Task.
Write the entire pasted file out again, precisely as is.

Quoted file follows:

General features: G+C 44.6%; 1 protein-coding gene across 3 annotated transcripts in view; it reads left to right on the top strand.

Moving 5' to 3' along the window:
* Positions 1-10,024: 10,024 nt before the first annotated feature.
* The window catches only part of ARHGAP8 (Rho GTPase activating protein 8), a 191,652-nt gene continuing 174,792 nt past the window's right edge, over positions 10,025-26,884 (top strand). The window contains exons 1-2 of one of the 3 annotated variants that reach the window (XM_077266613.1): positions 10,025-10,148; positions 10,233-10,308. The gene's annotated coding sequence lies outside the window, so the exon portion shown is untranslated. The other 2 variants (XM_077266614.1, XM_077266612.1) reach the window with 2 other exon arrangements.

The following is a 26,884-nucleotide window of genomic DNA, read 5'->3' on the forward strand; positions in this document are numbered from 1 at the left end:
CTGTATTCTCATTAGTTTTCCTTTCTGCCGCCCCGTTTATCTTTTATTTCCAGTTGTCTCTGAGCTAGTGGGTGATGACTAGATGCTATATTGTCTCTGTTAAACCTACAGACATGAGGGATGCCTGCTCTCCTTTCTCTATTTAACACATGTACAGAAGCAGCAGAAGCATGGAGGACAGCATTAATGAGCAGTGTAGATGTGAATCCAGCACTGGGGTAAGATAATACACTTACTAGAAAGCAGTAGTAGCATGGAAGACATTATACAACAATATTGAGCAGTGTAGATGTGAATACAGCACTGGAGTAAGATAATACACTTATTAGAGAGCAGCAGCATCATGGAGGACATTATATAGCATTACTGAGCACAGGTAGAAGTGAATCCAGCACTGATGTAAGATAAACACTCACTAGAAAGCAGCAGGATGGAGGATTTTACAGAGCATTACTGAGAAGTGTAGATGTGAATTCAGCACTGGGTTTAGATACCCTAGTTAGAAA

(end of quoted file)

General features: G+C 44.6%; 1 protein-coding gene across 3 annotated transcripts in view; it reads left to right on the top strand.

Moving 5' to 3' along the window:
* Positions 1-10,024: 10,024 nt before the first annotated feature.
* The window catches only part of ARHGAP8 (Rho GTPase activating protein 8), a 191,652-nt gene continuing 174,792 nt past the window's right edge, over positions 10,025-26,884 (top strand). The window contains exons 1-2 of one of the 3 annotated variants that reach the window (XM_077266613.1): positions 10,025-10,148; positions 10,233-10,308. The gene's annotated coding sequence lies outside the window, so the exon portion shown is untranslated. The other 2 variants (XM_077266614.1, XM_077266612.1) reach the window with 2 other exon arrangements.

The following is a 26,884-nucleotide window of genomic DNA, read 5'->3' on the forward strand; positions in this document are numbered from 1 at the left end:
CTGTATTCTCATTAGTTTTCCTTTCTGCCGCCCCGTTTATCTTTTATTTCCAGTTGTCTCTGAGCTAGTGGGTGATGACTAGATGCTATATTGTCTCTGTTAAACCTACAGACATGAGGGATGCCTGCTCTCCTTTCTCTATTTAACACATGTACAGAAGCAGCAGAAGCATGGAGGACAGCATTAATGAGCAGTGTAGATGTGAATCCAGCACTGGGGTAAGATAATACACTTACTAGAAAGCAGTAGTAGCATGGAAGACATTATACAACAATATTGAGCAGTGTAGATGTGAATACAGCACTGGAGTAAGATAATACACTTATTAGAGAGCAGCAGCATCATGGAGGACATTATATAGCATTACTGAGCACAGGTAGAAGTGAATCCAGCACTGATGTAAGATAAACACTCACTAGAAAGCAGCAGGATGGAGGATTTTACAGAGCATTACTGAGAAGTGTAGATGTGAATTCAGCACTGGGTTTAGATACCCTAGTTAGAAA